I'm currently running a Vista machine, but would like to switch over to Linux, Ubuntu in particular. My question is can I switch over to Ubuntu, keep my Windows partition and use VirtualBox to access the pre-existing Windows partition? Or does VirtualBox require me to create a new install for Guest operating systems?

If not, are there any other free alternatives to accomplish this?



First, verify you have up-to-date working backups.

The most direct way to attempt this is with VirtualBox's raw hard disk access feature. It's effectively like swapping the motherboard and video card; the virtual machine's hardware is different than the real hardware. You create a small .vmdk file in Linux that "points" to the real hard disk, do some other mumbo-jumbo, then setup the VM to use that .vmdk as the virtual disk. Boot the VM and see what happens.

As @neurolysis says, it's possible (or probable?) that Windows won't boot correctly. You can then attempt to repair Windows, and if that works, pretty much everything will be where you left it.

Another complication is Windows Activation, if it thinks the hardware has changed "too much". You might then have to call Microsoft, plead your case, then read out and/or type in some forty-digit numbers to make that work. Note that this might also happen if you reinstall Windows from scratch, since your existing serial number is tied to your "old" hardware.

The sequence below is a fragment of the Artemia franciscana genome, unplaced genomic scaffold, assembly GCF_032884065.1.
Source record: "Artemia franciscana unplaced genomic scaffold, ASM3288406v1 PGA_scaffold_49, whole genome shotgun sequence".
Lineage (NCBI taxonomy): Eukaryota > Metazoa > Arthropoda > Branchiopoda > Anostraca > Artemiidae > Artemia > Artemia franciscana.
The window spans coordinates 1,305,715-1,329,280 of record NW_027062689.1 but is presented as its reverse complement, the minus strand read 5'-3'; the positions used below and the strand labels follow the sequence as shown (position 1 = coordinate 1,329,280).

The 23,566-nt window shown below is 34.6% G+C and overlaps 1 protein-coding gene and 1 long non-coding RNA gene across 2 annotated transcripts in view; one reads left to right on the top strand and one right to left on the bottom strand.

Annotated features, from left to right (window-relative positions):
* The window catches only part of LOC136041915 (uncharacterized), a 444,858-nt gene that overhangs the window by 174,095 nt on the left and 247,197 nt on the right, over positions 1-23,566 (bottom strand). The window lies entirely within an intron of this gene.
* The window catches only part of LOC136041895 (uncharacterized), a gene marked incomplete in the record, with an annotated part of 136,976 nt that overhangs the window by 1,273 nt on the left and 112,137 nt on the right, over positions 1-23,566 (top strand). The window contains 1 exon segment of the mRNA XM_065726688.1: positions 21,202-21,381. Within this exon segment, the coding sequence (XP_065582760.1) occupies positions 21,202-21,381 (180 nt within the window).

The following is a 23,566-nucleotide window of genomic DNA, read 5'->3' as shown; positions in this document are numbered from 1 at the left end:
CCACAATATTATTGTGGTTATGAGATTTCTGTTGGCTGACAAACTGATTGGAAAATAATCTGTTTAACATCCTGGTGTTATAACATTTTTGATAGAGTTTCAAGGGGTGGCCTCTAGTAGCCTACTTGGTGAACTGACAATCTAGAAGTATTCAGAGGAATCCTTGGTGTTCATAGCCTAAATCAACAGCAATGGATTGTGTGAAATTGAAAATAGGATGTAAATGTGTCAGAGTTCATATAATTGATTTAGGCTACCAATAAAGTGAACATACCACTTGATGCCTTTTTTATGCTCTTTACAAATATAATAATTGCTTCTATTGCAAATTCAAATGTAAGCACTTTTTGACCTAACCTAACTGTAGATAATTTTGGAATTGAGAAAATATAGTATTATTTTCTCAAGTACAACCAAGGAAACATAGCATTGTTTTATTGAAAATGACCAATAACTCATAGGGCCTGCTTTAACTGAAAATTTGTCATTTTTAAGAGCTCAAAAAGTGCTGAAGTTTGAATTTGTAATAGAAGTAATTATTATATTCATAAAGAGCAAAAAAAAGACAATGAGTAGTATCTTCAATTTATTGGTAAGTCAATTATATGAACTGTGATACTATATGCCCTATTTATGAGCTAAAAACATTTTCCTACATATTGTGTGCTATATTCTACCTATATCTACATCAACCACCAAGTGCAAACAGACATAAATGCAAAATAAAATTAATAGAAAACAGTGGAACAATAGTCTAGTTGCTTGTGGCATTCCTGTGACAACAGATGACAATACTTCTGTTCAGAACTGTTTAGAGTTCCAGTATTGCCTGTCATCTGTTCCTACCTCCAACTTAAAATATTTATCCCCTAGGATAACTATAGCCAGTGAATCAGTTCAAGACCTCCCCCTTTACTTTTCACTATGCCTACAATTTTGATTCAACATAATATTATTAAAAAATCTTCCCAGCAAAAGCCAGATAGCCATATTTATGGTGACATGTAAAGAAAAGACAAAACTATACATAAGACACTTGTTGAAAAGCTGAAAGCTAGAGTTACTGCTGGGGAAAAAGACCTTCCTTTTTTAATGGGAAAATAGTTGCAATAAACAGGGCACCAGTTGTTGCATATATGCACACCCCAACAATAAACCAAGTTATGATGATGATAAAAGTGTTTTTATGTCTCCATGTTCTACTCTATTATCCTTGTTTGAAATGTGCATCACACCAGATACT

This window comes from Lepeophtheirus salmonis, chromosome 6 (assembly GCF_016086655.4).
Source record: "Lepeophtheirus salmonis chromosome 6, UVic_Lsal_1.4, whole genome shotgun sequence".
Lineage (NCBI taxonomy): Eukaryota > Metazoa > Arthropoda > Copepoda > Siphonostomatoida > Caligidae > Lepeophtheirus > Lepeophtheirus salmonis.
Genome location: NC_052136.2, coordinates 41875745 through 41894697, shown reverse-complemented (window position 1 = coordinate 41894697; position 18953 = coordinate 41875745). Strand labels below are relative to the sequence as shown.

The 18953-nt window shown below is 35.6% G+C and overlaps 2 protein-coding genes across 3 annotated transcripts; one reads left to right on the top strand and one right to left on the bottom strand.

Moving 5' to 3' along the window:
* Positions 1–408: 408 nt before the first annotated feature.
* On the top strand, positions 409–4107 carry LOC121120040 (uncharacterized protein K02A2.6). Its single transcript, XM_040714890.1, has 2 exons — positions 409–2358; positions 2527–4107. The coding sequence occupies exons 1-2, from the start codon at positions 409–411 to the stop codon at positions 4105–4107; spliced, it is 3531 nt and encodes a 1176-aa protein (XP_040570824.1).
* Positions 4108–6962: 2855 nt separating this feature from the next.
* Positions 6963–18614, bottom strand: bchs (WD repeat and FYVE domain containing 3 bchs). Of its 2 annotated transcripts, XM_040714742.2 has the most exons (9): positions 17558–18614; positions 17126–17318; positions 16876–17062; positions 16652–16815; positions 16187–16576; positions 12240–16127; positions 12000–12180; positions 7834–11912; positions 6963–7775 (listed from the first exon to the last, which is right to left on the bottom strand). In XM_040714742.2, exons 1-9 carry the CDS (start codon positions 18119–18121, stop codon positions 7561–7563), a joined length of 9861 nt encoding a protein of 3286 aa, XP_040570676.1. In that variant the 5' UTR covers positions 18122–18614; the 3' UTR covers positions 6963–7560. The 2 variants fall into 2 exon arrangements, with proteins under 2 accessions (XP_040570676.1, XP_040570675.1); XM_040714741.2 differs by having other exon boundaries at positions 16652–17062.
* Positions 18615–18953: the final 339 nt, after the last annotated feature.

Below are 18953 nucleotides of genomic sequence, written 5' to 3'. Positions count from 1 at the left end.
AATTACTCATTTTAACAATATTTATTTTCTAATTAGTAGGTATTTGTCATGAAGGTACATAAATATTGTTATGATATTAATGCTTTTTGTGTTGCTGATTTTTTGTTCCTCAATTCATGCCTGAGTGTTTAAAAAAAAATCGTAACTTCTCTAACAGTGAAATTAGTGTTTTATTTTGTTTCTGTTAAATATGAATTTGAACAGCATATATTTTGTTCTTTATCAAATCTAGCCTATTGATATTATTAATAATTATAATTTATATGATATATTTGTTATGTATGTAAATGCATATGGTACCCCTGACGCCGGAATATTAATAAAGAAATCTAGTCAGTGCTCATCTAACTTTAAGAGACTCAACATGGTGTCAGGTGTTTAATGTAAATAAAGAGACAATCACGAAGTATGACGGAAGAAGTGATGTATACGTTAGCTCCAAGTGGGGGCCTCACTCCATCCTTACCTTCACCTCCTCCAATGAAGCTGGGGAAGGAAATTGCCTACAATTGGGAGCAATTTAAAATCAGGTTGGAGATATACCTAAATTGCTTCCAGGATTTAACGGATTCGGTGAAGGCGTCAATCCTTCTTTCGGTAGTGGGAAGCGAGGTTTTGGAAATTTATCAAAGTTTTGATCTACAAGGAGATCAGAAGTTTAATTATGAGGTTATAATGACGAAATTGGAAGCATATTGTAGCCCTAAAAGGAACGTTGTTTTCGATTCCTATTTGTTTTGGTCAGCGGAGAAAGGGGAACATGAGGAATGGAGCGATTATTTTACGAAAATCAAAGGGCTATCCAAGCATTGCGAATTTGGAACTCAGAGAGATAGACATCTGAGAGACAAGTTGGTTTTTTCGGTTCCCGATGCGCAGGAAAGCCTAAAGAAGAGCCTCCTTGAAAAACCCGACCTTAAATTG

wubi is your friend. It lets you keep your existing Windows System as it is and lets you dual boot the two operating systems(ubuntu and Vista). Also its the easiest way to go, and you don't need to mess about with setting up everything manually. Here's a guide to using wubi.

  • The last time I tried Wubi was significantly slower than native installarion + you still need to reboot to change the OS. Even if you wan't a dual boot system I suggest not to go with Wubi for any serious Linux use. – Matti Pastell Dec 22 '10 at 4:15
  • Matti, why would you not recommend it for serious use? – Perishable Dave Dec 22 '10 at 18:16

Windows is very resistant to change - specifically, hardware changes. If you change too much from the original install, it simply won't boot (Linux is somewhat more tolerant, it will (probably) boot, but might complain a bit). The best way to do it would be to reinstall cleanly onto the virtual machine and use Windows Easy Transfer to back up what you want and reinstate it on the VM.


You can also actually copy the existing Windows installation into a VirtualBox image (in the case where you just care about keeping the system image but not necessarily the partition). The VirtualBox wiki has a guide: https://www.virtualbox.org/wiki/Migrate_Windows

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